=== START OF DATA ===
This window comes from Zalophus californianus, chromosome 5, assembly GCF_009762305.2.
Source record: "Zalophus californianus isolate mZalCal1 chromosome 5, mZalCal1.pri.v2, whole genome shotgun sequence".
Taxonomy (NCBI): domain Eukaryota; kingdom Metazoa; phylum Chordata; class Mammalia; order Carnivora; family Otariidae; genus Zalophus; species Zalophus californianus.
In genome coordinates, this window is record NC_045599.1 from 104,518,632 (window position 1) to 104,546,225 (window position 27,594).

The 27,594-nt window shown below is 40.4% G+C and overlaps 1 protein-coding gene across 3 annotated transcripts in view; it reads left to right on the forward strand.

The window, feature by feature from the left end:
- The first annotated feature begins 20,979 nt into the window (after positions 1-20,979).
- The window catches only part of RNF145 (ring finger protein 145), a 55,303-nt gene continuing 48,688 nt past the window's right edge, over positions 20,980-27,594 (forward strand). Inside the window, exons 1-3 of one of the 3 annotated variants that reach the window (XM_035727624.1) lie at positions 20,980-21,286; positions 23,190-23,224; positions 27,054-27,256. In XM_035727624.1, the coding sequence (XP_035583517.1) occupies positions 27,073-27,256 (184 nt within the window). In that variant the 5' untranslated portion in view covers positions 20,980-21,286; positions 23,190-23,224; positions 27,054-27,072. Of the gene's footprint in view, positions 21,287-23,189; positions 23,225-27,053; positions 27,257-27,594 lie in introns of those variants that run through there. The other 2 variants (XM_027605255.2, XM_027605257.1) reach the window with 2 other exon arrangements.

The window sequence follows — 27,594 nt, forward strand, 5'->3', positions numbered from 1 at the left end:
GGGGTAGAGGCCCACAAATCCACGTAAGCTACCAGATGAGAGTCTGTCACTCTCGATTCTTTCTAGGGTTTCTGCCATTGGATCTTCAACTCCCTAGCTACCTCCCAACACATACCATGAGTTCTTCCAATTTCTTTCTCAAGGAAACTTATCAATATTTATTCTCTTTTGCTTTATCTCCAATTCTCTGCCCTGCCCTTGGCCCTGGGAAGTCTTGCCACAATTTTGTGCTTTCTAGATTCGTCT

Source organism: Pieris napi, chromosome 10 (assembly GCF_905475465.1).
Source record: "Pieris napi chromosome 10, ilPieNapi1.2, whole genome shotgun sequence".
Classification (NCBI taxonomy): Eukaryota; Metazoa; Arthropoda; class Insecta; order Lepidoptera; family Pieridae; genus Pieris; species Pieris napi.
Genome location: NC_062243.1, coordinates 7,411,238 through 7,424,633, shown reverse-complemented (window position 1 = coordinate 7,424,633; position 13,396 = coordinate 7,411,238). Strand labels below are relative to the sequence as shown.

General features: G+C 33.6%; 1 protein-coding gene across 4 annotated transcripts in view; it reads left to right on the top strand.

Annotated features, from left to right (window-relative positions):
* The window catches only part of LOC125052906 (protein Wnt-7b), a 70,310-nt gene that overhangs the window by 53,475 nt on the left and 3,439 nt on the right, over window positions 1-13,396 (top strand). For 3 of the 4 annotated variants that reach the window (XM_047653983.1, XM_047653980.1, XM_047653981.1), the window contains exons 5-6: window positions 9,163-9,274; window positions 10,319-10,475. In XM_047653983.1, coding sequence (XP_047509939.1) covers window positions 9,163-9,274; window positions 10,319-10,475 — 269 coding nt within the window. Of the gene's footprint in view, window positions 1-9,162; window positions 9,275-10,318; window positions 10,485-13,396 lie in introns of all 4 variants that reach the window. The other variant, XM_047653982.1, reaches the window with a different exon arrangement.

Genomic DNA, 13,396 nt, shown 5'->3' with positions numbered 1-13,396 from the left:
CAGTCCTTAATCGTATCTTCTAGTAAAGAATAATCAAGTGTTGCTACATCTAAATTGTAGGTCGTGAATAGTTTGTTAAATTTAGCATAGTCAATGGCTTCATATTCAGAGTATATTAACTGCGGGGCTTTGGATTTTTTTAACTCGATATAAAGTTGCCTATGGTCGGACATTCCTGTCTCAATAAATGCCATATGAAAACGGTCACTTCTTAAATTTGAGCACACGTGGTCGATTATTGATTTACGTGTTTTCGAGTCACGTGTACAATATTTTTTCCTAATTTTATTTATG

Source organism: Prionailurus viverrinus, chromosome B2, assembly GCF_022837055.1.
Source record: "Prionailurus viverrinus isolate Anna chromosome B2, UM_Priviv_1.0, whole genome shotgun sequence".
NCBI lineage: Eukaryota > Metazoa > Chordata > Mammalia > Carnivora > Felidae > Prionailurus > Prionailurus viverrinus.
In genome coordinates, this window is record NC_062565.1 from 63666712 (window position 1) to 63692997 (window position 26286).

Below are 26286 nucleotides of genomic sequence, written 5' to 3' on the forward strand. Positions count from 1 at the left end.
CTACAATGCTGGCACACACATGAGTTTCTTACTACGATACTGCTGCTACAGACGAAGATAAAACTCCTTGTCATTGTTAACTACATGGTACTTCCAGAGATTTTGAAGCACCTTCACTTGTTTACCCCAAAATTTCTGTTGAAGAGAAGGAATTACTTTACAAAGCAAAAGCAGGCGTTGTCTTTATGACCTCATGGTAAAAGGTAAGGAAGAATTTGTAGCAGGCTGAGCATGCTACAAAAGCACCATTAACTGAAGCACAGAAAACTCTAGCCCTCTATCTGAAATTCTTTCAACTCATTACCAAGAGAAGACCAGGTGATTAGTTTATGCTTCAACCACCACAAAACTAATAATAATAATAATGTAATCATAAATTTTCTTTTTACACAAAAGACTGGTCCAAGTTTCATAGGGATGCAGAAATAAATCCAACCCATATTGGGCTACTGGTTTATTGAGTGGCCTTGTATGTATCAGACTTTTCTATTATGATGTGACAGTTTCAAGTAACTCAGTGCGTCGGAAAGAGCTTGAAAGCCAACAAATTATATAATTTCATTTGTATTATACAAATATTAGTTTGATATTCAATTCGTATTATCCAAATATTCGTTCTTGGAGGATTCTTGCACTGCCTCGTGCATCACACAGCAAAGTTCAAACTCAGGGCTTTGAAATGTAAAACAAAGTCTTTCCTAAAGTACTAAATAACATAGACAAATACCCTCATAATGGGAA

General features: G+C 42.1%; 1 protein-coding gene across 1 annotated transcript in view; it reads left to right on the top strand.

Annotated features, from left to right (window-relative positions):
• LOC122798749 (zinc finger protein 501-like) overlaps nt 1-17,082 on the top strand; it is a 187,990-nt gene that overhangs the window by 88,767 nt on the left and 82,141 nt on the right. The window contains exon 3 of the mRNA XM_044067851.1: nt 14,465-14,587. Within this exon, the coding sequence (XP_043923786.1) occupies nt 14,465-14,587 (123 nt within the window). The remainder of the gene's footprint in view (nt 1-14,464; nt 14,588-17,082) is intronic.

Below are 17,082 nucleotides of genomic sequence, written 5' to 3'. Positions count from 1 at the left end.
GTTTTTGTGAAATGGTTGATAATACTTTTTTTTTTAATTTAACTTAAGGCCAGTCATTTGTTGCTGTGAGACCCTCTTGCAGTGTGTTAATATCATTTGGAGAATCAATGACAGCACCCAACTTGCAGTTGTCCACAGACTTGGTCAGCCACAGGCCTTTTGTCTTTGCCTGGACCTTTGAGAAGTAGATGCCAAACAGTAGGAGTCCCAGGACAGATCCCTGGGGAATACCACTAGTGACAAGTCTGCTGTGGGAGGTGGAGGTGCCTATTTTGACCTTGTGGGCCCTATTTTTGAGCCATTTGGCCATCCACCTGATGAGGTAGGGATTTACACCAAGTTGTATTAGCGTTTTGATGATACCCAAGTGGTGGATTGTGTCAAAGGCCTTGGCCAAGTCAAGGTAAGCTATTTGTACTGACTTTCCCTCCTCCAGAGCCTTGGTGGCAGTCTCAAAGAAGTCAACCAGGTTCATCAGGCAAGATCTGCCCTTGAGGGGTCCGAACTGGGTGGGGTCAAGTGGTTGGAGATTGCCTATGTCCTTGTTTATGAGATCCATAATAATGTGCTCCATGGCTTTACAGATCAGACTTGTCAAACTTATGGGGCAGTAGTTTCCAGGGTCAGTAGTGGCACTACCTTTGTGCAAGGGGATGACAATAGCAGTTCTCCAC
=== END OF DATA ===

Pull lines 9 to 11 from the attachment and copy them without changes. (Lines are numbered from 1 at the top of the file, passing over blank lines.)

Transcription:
The window sequence follows — 27,594 nt, forward strand, 5'->3', positions numbered from 1 at the left end:
GGGGTAGAGGCCCACAAATCCACGTAAGCTACCAGATGAGAGTCTGTCACTCTCGATTCTTTCTAGGGTTTCTGCCATTGGATCTTCAACTCCCTAGCTACCTCCCAACACATACCATGAGTTCTTCCAATTTCTTTCTCAAGGAAACTTATCAATATTTATTCTCTTTTGCTTTATCTCCAATTCTCTGCCCTGCCCTTGGCCCTGGGAAGTCTTGCCACAATTTTGTGCTTTCTAGATTCGTCT

Source organism: Pieris napi, chromosome 10 (assembly GCF_905475465.1).